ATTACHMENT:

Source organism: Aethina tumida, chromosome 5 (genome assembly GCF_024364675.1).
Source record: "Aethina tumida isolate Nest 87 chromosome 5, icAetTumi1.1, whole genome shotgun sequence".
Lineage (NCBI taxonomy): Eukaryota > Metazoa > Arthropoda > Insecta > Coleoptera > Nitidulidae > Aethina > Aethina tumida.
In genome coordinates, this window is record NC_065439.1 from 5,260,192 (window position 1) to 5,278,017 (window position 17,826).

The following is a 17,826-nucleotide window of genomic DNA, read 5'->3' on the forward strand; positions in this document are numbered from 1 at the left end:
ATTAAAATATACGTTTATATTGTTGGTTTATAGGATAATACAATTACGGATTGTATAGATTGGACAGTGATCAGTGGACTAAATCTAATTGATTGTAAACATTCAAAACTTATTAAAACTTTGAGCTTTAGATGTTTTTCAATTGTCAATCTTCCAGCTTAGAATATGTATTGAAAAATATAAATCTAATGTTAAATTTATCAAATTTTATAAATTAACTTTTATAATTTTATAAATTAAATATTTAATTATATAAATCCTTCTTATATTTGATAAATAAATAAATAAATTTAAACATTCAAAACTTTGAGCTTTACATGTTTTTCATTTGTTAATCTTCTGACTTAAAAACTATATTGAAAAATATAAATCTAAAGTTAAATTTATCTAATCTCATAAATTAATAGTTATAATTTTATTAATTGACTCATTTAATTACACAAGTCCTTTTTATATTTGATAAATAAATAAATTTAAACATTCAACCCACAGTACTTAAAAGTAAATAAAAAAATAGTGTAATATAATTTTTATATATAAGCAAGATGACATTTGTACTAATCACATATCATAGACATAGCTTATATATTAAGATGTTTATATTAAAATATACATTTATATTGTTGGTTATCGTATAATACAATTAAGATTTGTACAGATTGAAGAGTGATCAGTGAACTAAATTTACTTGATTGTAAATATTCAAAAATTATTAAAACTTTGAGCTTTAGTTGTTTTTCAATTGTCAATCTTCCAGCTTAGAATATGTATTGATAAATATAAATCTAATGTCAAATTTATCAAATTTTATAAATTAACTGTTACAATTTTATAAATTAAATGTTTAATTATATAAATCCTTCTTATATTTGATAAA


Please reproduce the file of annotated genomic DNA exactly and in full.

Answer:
Source organism: Aethina tumida, chromosome 5 (genome assembly GCF_024364675.1).
Source record: "Aethina tumida isolate Nest 87 chromosome 5, icAetTumi1.1, whole genome shotgun sequence".
Lineage (NCBI taxonomy): Eukaryota > Metazoa > Arthropoda > Insecta > Coleoptera > Nitidulidae > Aethina > Aethina tumida.
In genome coordinates, this window is record NC_065439.1 from 5,260,192 (window position 1) to 5,278,017 (window position 17,826).

The following is a 17,826-nucleotide window of genomic DNA, read 5'->3' on the forward strand; positions in this document are numbered from 1 at the left end:
ATTAAAATATACGTTTATATTGTTGGTTTATAGGATAATACAATTACGGATTGTATAGATTGGACAGTGATCAGTGGACTAAATCTAATTGATTGTAAACATTCAAAACTTATTAAAACTTTGAGCTTTAGATGTTTTTCAATTGTCAATCTTCCAGCTTAGAATATGTATTGAAAAATATAAATCTAATGTTAAATTTATCAAATTTTATAAATTAACTTTTATAATTTTATAAATTAAATATTTAATTATATAAATCCTTCTTATATTTGATAAATAAATAAATAAATTTAAACATTCAAAACTTTGAGCTTTACATGTTTTTCATTTGTTAATCTTCTGACTTAAAAACTATATTGAAAAATATAAATCTAAAGTTAAATTTATCTAATCTCATAAATTAATAGTTATAATTTTATTAATTGACTCATTTAATTACACAAGTCCTTTTTATATTTGATAAATAAATAAATTTAAACATTCAACCCACAGTACTTAAAAGTAAATAAAAAAATAGTGTAATATAATTTTTATATATAAGCAAGATGACATTTGTACTAATCACATATCATAGACATAGCTTATATATTAAGATGTTTATATTAAAATATACATTTATATTGTTGGTTATCGTATAATACAATTAAGATTTGTACAGATTGAAGAGTGATCAGTGAACTAAATTTACTTGATTGTAAATATTCAAAAATTATTAAAACTTTGAGCTTTAGTTGTTTTTCAATTGTCAATCTTCCAGCTTAGAATATGTATTGATAAATATAAATCTAATGTCAAATTTATCAAATTTTATAAATTAACTGTTACAATTTTATAAATTAAATGTTTAATTATATAAATCCTTCTTATATTTGATAAA